It is an all too common scenario. A homeowner applies for a modification and receives the letter from the lender congratulating him or her and providing a trial period modification agreement. The agreement says that the homeowner must make three payments and then he or she will receive the permanent modification. Very excited and relieved, the homeowner makes the three required modification payments, and usually more, waiting with bated breath for that final agreement. But that agreement never comes. Eventually, the lender stops accepting the trial payments and ultimately starts foreclosure proceedings.
Numerous trial courts have ruled that until that elusive permanent modification agreement is issued and signed, there is no agreement to enforce and the homeowner is out of luck. Addressing that insanity, a recent New Jersey appellate court has ruled that a trial period modification agreement is a contract that can be enforced by the homeowner.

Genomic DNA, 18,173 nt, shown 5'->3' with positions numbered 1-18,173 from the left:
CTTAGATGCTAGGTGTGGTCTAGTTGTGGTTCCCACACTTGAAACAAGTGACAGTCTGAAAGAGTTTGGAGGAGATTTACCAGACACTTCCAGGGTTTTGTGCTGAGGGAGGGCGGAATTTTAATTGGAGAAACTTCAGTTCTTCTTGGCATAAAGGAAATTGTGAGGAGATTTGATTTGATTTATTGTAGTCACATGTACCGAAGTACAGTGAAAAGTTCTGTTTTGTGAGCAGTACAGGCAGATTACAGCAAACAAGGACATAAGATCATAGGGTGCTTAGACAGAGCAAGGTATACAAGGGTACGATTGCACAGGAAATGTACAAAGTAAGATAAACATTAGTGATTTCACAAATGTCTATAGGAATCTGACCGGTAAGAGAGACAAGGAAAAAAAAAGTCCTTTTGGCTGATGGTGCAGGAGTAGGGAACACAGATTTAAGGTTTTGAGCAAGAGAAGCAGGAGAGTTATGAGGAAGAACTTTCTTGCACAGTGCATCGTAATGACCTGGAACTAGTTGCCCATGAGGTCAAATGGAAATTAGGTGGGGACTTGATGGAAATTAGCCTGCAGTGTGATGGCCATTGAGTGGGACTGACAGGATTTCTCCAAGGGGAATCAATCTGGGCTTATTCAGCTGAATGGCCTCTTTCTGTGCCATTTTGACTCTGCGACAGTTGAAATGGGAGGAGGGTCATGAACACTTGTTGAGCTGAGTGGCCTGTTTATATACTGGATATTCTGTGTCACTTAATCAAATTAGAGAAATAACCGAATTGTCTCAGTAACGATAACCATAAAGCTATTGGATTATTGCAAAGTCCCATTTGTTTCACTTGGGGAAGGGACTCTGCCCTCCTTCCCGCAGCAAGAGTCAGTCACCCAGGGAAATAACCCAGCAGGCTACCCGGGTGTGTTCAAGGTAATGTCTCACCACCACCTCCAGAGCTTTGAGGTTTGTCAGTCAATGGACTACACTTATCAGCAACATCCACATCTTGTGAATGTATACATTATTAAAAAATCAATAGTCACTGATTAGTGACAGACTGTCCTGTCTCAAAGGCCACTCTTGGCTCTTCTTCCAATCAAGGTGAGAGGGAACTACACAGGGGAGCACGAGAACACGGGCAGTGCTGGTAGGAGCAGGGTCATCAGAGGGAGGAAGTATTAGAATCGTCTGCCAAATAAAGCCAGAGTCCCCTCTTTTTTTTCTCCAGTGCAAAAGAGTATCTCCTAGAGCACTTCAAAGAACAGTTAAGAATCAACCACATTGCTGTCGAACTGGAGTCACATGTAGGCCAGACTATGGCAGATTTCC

In Arias v. Elite Mortgage Group, Inc. , the New Jersey Appellate Division ruled that where the only conditions that have to be satisfied prior to the issuance of the permanent modification are monthly payments by the homeowner and verification that the income information is correct, and those conditions are met, a binding contract does exist. While the homeowners in the Arias case were found not to have complied with their obligations and lost the appeal, the court’s decision clearly provides that when the homeowner does exactly what is required of him or her under a trial period modification agreement, the bank must provide the permanent modification.
This decision is good news for homeowners in New Jersey who face this all too common situation. The lawyers at Levitt & Slafkes, P.C. have long been fighting to enforce these trial period modification agreements for our clients. If you are a homeowner in this situation, or have been denied enforcement of an agreement, but are still in your home, feel free to contact us to see if we can help you save your home.